influenced life on Earth at the close of the Mesozoic. However, the
comparatively thin K–Pg boundary clay in high-latitude Gondwanan
successions combined with evidence of catastrophic changes to the
biota in this region implies that the long-term sunlight suppression
in the Southern Hemisphere was mainly governed by the large quantities
of hydrous aerosols nucleated around sulphuric acid droplets or
nano-sized particles, such as the nano-phase Fe-oxides.


Free pdf:

Michel Hennebert (2014)
The Cretaceous-Paleogene boundary and its 405-kyr eccentricity cycle
phase: a new constraint on radiometric dating and astrochronology.
DOI : 10.4267/2042/mmmmm

Radiometric dating and astrochronologic dating still suffer
discrepancies without knowing which one gives the most reliable
results. A new tool is proposed to constrain both the approaches. The
phase of the 405-kyr signal with respect to the Cretaceous - Paleogene
boundary event has been determined in the Aïn Settara section (Kalaat
Senan, central Tunisia). We use this phase value (Option 2), as well
as an average of phase values obtained from the literature (Option 1),
to examine the relationship linking both the radiometric (absolute)
age assigned to the K-Pg boundary and the Cenozoic average-value of
the ~405-kyr eccentricity period. A new useful constraint emerges: to
any absolute age assumed for the K-Pg boundary corresponds a value of
the mean Cenozoic 405-kyr period, and vice versa.
Supposing a K-Pg boundary radiometric age in the vicinity of 66.0 Ma,
then the number of entire cycles (comprised between two minima of the
405-kyr eccentricity signal) within the Cenozoic Period could only be
equal to 163. When adding to this figure the parts of the cycles
preceding and following these 163 entire cycles the total duration of
the Cenozoic Era becomes equal to 163.168 cycles (Option 1) or 163.081
cycles (Option 2).
We propose to grant a special interest to the determination of the
405-kyr cycle phase at stratigraphically well documented levels,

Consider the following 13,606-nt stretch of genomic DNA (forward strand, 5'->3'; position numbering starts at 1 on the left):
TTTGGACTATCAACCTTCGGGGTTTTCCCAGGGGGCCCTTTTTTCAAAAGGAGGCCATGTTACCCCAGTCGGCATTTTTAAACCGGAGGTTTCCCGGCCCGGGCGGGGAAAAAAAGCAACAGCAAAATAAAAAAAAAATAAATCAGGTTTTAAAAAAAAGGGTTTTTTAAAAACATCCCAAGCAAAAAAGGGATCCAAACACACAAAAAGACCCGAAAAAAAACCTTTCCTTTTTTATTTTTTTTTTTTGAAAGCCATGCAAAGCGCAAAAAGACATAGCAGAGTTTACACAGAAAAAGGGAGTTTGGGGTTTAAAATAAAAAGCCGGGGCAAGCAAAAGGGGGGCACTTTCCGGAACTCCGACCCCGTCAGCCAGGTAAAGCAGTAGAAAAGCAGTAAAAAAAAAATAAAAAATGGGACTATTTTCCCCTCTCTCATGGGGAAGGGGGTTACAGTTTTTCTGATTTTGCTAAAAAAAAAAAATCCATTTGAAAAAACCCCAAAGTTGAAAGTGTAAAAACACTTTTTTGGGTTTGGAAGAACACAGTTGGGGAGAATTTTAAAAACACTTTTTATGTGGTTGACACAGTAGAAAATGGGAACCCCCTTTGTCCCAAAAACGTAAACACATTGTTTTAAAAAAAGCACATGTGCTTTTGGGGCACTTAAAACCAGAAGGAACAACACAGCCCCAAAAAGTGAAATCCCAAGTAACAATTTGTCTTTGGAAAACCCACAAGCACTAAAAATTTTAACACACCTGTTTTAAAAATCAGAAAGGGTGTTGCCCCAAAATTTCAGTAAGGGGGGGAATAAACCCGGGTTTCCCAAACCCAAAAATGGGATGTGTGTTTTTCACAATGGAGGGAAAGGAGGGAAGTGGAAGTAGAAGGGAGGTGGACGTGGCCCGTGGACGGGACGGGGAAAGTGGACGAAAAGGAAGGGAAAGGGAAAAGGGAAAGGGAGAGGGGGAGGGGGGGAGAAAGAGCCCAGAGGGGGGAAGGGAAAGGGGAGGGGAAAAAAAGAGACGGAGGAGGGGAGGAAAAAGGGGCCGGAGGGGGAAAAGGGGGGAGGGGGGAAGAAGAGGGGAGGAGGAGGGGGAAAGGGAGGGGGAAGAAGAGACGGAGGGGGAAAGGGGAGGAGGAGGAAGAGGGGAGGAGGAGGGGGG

particularly those that correspond to world-wide, sudden and
catastrophic events, that are well located in time by reliable
radiometric dates.


Free pdf:

Nicholas P. Edwards, Phillip L. Manning and Roy A. Wogelius (2014)
Pigments through time.
Pigment Cell & Melanoma Research (advance online publication)
DOI: 10.1111/pcmr.12271


The new issue of open-access Acta Palaeontologica Polonica 59 (2) 2014
is now out online, meaning some articles previously in MS form are now
in final form:


Rebecca Hofmann, Koen Stein, and P. Martin Sander (2014)
Constraints on the lamina density of laminar bone architecture of
large-bodied dinosaurs and mammals.
Acta Palaeontologica Polonica 59 (2), 2014: 287-294
doi: http://dx.doi.org/10.4202/app.2012.0149

Brandon P. Hedrick, Allison R. Tumarkin-Deratzian, and Peter Dodson (2014)
Bone microstructure and relative age of the holotype specimen of the
diplodocoid sauropod dinosaur Suuwassea emilieae.
Acta Palaeontologica Polonica 59 (2), 2014: 295-304
doi: http://dx.doi.org/10.4202/app.2012.0049

Tai Kubo and Mugino O. Kubo (2014)
Dental microwear of a Late Triassic dinosauriform, Silesaurus opolensis.
Acta Palaeontologica Polonica 59 (2), 2014: 305-312
doi: http://dx.doi.org/10.4202/app.2013.0027

Adán Pérez-García, José Miguel Gasulla, and Francisco Ortega (2014)
A new turtle species of Brodiechelys from the Early Cretaceous of
Spain: Systematic and palaeobiogeographic implications.
Acta Palaeontologica Polonica 59 (2), 2014: 333-342
doi: http://dx.doi.org/10.4202/app.2012.0059


Yasuhisa Nakajima, Alexandra Houssaye, and Hideki Endo (2014)
Osteohistology of the Early Triassic ichthyopterygian reptile
Utatsusaurus hataii: Implications for early ichthyosaur biology.
Acta Palaeontologica Polonica 59 (2), 2014: 343-352
doi: http://dx.doi.org/10.4202/app.2012.0045